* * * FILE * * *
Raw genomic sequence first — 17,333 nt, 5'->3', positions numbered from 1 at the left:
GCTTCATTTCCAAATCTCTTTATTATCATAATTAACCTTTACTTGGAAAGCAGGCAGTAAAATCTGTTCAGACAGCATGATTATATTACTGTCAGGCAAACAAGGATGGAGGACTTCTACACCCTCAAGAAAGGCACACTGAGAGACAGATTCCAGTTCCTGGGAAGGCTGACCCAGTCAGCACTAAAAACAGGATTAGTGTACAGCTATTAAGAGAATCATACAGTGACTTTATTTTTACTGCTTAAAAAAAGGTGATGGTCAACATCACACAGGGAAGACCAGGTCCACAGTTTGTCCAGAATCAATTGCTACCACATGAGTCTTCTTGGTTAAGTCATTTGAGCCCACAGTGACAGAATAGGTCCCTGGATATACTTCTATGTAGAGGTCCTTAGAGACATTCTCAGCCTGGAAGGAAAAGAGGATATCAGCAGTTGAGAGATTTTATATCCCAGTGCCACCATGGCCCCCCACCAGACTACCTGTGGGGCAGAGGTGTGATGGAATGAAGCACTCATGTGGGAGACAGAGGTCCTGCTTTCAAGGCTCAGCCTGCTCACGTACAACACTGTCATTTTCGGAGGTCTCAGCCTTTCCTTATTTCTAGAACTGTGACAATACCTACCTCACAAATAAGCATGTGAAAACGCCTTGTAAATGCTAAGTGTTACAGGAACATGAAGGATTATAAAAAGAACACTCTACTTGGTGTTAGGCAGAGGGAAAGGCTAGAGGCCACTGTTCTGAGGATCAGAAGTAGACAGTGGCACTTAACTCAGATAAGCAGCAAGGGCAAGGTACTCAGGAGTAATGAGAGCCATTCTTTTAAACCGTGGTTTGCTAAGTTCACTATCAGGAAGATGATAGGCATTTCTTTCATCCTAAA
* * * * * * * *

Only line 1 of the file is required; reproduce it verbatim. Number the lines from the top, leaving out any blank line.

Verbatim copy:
Raw genomic sequence first — 17,333 nt, 5'->3', positions numbered from 1 at the left: